Growing up in the northern middle ground of Los Angeles County and Orange County (oh, to be from Long Beach!) has its perks and cons. At times, it feels like being bi-racial, rejected by both cultures (or counties in this case.) Other times, being able to live and play in both worlds feels like a geographical blessing.
I grew up in Whittier, but I’m sure folks from other LA County towns such as La Mirada, Cerritos, Norwalk, and Diamond Bar have found themselves trying to pick a county side most fitting to them. If you’ve ever had a county existential crisis, you are not alone.
For those who grew up in Whittier or lived in a fellow bordering city, here’s a list of things you’ll find relatable. Continue reading “10 Signs You Grew Up Between L.A. and O.C.”
I wanted to know what ordinary Mexicans living in Mexico City thought about the crazy elections and overall political madness happening in their neighbor up north. So I went down south a couple of weekends ago to find out because why not? And their answers…well, check them out yourself. Continue reading “Mexicans in Mexico City Talk Trump, Hillary and Border Wall—But Not the One You’re Thinking Of”
“We support free speech; let teachers teach!” chanted at least a hundred Orange Coast College (OCC) students at the school’s free-speech zone in December 2016. They stood with signs in support of Olga Perez Stable Cox, a human-sexuality professor who was in hiding at the time because of death threats. They came from around the world starting the day after the presidential election, when she stated in her class that voting for Donald Trump was “an act of terrorism.” Continue reading “After a Generation in Decline, OC’s College Republicans Are Back and Stronger Than Ever”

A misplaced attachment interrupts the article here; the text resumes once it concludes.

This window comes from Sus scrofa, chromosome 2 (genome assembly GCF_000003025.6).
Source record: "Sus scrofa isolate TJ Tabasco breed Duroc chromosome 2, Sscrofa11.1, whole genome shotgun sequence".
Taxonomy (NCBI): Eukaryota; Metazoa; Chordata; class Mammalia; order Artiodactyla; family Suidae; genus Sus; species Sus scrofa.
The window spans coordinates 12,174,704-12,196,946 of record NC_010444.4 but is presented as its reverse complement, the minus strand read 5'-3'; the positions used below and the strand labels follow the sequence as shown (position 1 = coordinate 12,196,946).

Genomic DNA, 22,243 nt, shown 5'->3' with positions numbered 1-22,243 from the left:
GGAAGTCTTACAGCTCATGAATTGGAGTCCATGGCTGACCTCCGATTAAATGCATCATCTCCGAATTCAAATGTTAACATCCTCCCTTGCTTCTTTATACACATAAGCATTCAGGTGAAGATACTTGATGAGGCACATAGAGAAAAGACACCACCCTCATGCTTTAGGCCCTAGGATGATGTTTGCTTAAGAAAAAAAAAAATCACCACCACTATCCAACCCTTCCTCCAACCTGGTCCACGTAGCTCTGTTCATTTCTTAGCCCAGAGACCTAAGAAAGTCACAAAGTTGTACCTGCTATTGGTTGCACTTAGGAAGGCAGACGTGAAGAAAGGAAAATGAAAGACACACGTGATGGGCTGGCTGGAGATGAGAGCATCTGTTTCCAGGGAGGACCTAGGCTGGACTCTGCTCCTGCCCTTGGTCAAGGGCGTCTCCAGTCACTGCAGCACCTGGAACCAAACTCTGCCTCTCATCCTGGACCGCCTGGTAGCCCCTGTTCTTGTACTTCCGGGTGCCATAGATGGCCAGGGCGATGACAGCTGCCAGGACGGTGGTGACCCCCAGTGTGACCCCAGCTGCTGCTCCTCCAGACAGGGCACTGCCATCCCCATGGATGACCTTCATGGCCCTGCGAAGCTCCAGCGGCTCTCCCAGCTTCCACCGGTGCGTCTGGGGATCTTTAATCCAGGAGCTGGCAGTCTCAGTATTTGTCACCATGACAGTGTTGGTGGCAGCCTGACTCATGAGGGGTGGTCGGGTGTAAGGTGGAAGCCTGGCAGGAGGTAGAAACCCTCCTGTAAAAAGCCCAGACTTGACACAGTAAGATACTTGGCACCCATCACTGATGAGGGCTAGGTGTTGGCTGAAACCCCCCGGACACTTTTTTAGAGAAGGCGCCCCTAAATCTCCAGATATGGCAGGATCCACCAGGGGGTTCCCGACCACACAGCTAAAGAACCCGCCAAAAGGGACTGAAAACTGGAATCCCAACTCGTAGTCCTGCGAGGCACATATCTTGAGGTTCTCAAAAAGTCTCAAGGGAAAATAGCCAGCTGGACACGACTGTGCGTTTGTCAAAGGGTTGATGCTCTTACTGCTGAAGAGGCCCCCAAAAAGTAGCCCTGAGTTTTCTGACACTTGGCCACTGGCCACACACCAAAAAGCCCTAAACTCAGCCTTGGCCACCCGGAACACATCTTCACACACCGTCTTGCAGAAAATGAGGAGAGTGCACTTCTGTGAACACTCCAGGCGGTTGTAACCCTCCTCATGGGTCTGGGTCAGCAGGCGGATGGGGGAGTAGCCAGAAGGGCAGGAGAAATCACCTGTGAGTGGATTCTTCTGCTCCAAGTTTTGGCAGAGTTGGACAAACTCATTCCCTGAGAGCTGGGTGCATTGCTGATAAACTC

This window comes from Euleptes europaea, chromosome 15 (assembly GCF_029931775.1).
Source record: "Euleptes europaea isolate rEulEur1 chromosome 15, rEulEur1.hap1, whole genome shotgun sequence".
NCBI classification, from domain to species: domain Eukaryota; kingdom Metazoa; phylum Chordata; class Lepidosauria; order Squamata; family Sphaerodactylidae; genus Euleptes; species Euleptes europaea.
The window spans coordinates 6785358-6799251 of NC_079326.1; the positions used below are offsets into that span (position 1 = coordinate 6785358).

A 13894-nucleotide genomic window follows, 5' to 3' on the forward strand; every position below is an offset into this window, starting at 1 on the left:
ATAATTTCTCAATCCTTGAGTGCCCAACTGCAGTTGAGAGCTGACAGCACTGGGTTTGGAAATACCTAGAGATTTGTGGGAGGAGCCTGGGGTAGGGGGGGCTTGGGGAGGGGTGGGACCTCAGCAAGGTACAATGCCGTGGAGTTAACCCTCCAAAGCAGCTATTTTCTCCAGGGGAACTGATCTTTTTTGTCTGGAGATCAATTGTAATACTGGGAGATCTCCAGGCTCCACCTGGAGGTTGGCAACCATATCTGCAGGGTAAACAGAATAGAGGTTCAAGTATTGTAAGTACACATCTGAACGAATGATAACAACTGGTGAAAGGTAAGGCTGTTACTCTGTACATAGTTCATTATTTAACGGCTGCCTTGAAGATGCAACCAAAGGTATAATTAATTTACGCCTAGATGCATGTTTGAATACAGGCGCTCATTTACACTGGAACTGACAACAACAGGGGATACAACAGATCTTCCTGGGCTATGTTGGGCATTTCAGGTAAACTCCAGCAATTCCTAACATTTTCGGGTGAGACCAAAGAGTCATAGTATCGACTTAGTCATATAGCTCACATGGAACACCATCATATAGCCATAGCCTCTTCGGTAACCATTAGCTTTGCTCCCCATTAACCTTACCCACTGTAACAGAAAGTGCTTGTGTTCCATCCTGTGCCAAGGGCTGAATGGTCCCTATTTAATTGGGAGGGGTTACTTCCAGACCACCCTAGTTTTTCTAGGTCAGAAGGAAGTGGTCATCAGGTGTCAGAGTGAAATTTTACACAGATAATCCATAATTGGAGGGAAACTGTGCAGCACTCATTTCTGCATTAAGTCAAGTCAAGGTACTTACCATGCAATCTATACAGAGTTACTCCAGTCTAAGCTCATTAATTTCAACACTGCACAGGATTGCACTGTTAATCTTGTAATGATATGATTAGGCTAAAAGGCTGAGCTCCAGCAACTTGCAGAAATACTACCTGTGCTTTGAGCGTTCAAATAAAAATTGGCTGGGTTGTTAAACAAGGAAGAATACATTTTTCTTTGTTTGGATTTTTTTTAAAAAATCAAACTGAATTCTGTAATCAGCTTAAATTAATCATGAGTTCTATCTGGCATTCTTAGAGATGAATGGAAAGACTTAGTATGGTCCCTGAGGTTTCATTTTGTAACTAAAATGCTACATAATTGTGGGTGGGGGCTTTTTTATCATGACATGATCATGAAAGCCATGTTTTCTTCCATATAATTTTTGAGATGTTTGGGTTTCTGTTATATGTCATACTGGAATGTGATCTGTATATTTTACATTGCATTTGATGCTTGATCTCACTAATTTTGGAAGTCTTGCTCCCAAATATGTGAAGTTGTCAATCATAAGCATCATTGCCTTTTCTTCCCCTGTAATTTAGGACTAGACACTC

Note: The names of some graffiti writers have been changed.
In the dead of night, six spray-can-wielding teenagers waited at the base of a chain-link fence dividing the eastbound 22 freeway from townhomes near the City Drive exit in Orange. Cars zipped by just feet away from them, but the youngsters were too busy scheming to be scared. On the other side stood their prize: the city’s Great Wall of Graffiti, a nearly 1,000-foot canvas of the backside of townhomes where nearly anyone can put up their names without fear of rivals or punishment by the law.
Continue reading “Homes Next to the 22 Freeway Are a Graffiti Mecca—And Authorities Won’t Help to Clean It Up”
This time last year, I was a full-time senior at Cal State Fullerton and working as a part-time sales associate at the H&M in the Brea Mall—a common fate for many working-class, first-generation college students such as myself. Another common experience shared between me and my fellow Titans was that as graduation approached, I had no idea if what I was studying (journalism and film) was even a realistic profession worth pursuing post-graduation—the end of college angst was real. Continue reading “How Chapman’s “Excellence In Journalism” Day Got Me an OC Weekly Job While Still In College”